Sea wall to rein in coastline
The Water Resources Department has constructed 25 metres of sea wall along Ennore Expressway near Nettukuppam to protect the fishing hamlet from further sea erosion. Last week, the beach lost 30 metres along the coastline.
There has been a delay in laying a 100-metre-long sea wall due to lack of boulders. There are not enough quarries, an official said.
“We get only six loads of boulders daily while we need 20 loads to complete the work in 10 days,” he said.
The sea wall at Nettukuppam has been incomplete since work first began in 2004. Back then, paucity of funds was the reason for the delay.
The sudden erosion of the coast in Nettukuppam is not an isolated incident. Fishermen from Kadalore Periyakuppam in Kancheepuram district reported that 30 metres of beach vanished overnight on Friday, a day before the full moon, about the same time as the Nettukuppam erosion.
S. Mahesh, a fisherman, said a wall built to protect the fish landing centre being built at Periyakuppam had also been damaged. “The sea has been rough the last week and we have not gone to sea since then. About two metres of sand was washed away after Thane cyclone exposing the base of the protective wall,” he said.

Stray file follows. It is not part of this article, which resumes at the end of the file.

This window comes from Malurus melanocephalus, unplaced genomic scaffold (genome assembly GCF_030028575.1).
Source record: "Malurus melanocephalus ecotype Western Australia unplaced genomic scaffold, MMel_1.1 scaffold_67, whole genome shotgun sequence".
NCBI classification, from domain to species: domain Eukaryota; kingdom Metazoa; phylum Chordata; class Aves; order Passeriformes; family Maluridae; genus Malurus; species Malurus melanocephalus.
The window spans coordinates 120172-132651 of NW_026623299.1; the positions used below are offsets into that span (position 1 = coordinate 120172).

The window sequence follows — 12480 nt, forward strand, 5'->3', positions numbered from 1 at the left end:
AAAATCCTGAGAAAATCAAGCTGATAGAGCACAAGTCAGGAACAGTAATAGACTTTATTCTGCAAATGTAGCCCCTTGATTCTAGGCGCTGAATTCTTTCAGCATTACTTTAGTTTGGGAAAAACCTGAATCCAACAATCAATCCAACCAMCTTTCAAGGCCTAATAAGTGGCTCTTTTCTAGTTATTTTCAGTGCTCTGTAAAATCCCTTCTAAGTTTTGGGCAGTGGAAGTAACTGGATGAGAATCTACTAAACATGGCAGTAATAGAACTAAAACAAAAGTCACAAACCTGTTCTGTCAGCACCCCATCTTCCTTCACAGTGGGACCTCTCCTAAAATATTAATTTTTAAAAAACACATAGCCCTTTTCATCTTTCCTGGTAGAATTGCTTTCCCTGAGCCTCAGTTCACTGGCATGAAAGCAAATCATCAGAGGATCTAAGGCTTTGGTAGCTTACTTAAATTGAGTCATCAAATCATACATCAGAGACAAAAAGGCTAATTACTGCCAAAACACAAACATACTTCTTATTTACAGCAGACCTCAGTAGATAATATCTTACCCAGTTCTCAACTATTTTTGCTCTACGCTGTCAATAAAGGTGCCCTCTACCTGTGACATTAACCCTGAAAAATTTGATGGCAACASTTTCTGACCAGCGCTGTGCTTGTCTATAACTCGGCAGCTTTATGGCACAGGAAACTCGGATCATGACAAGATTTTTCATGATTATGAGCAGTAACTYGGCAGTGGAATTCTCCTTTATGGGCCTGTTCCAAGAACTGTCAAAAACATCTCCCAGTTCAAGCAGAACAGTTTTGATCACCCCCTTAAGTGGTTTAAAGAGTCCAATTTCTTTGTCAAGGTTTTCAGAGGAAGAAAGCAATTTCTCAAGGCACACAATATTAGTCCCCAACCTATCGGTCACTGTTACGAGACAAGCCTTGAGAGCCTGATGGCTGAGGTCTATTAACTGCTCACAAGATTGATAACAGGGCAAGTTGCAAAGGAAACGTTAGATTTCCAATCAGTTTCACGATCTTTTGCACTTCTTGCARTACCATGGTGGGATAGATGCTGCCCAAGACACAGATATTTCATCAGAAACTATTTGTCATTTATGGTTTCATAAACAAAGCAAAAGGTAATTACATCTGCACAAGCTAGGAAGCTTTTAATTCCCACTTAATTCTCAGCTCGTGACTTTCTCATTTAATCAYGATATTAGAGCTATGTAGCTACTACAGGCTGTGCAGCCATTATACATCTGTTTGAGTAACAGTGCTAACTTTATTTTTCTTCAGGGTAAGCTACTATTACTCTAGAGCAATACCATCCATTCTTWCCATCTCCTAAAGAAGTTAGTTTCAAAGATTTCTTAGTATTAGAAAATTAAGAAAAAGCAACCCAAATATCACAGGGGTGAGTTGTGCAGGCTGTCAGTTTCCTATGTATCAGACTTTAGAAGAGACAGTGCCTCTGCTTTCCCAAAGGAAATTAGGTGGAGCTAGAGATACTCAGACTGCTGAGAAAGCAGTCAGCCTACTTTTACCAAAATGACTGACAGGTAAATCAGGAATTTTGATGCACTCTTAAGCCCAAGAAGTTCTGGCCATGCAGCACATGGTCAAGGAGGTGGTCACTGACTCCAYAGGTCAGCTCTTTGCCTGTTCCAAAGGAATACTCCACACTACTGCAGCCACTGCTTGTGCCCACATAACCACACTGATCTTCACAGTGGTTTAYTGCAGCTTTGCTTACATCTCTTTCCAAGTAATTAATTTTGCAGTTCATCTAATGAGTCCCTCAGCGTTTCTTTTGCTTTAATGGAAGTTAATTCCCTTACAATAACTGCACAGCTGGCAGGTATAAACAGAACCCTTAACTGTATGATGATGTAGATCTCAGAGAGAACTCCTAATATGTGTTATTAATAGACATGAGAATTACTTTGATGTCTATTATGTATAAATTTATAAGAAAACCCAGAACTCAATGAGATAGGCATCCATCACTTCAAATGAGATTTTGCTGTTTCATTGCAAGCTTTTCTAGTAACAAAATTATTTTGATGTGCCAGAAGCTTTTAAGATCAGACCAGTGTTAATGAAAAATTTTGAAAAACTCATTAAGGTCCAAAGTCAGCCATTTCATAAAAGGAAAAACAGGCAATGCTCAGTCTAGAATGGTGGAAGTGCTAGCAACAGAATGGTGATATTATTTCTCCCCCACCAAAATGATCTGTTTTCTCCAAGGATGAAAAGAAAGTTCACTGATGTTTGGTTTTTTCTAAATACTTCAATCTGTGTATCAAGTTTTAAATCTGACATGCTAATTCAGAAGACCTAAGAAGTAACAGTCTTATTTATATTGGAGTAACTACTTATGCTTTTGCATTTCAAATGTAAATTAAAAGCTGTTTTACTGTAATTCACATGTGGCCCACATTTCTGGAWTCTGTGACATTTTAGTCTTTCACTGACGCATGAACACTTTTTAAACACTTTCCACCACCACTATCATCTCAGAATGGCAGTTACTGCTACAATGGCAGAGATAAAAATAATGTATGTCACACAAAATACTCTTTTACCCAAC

“It might be a localised phenomenon. We are not sure what caused it. We are studying both incidents,” said a source in the Fisheries Department.
However, sea erosion is not new to the East Coast. With ports coming up everywhere, accretion and erosion of sand have been happening since the 1970s. Sea erosion in north Chennai worsened after the construction of the Chennai Port.
According to WRD sources, so far some 350 hectares of land have been lost along the Chennai coast in the past four decades.
Preventive measures such as construction of ten groynes in the stretch between Royapuram and Ramakrishna Nagar along the Ennore Expressway by the National Highways Authority of India and the Tamil Nadu Road Development Company have helped reclaim the shoreline by a few metres. The department hopes to reclaim shoreline up to 130 metres in two decades.